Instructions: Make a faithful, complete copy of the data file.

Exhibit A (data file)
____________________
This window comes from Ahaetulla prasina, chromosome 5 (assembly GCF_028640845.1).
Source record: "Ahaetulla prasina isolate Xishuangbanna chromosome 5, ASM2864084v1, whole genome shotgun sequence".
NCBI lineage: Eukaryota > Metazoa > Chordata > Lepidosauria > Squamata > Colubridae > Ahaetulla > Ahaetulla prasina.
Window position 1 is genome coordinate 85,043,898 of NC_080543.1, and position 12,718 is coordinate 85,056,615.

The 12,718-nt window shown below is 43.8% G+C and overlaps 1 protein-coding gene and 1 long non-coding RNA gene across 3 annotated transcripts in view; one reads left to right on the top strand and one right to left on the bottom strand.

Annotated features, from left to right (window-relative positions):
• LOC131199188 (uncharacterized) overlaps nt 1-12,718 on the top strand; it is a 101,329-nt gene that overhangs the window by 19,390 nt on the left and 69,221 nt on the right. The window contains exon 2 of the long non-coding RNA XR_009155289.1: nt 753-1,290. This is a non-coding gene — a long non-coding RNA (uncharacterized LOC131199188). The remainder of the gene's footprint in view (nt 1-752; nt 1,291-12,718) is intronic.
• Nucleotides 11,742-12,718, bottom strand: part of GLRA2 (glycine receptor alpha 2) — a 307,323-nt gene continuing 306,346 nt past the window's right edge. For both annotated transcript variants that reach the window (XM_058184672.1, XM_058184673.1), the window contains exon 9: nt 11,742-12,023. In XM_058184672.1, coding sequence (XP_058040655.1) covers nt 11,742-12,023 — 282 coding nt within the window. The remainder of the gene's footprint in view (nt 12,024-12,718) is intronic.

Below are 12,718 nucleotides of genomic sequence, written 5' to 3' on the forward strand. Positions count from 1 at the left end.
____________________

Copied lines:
This window comes from Ahaetulla prasina, chromosome 5 (assembly GCF_028640845.1).
Source record: "Ahaetulla prasina isolate Xishuangbanna chromosome 5, ASM2864084v1, whole genome shotgun sequence".
NCBI lineage: Eukaryota > Metazoa > Chordata > Lepidosauria > Squamata > Colubridae > Ahaetulla > Ahaetulla prasina.
Window position 1 is genome coordinate 85,043,898 of NC_080543.1, and position 12,718 is coordinate 85,056,615.

The 12,718-nt window shown below is 43.8% G+C and overlaps 1 protein-coding gene and 1 long non-coding RNA gene across 3 annotated transcripts in view; one reads left to right on the top strand and one right to left on the bottom strand.

Annotated features, from left to right (window-relative positions):
• LOC131199188 (uncharacterized) overlaps nt 1-12,718 on the top strand; it is a 101,329-nt gene that overhangs the window by 19,390 nt on the left and 69,221 nt on the right. The window contains exon 2 of the long non-coding RNA XR_009155289.1: nt 753-1,290. This is a non-coding gene — a long non-coding RNA (uncharacterized LOC131199188). The remainder of the gene's footprint in view (nt 1-752; nt 1,291-12,718) is intronic.
• Nucleotides 11,742-12,718, bottom strand: part of GLRA2 (glycine receptor alpha 2) — a 307,323-nt gene continuing 306,346 nt past the window's right edge. For both annotated transcript variants that reach the window (XM_058184672.1, XM_058184673.1), the window contains exon 9: nt 11,742-12,023. In XM_058184672.1, coding sequence (XP_058040655.1) covers nt 11,742-12,023 — 282 coding nt within the window. The remainder of the gene's footprint in view (nt 12,024-12,718) is intronic.

Below are 12,718 nucleotides of genomic sequence, written 5' to 3' on the forward strand. Positions count from 1 at the left end.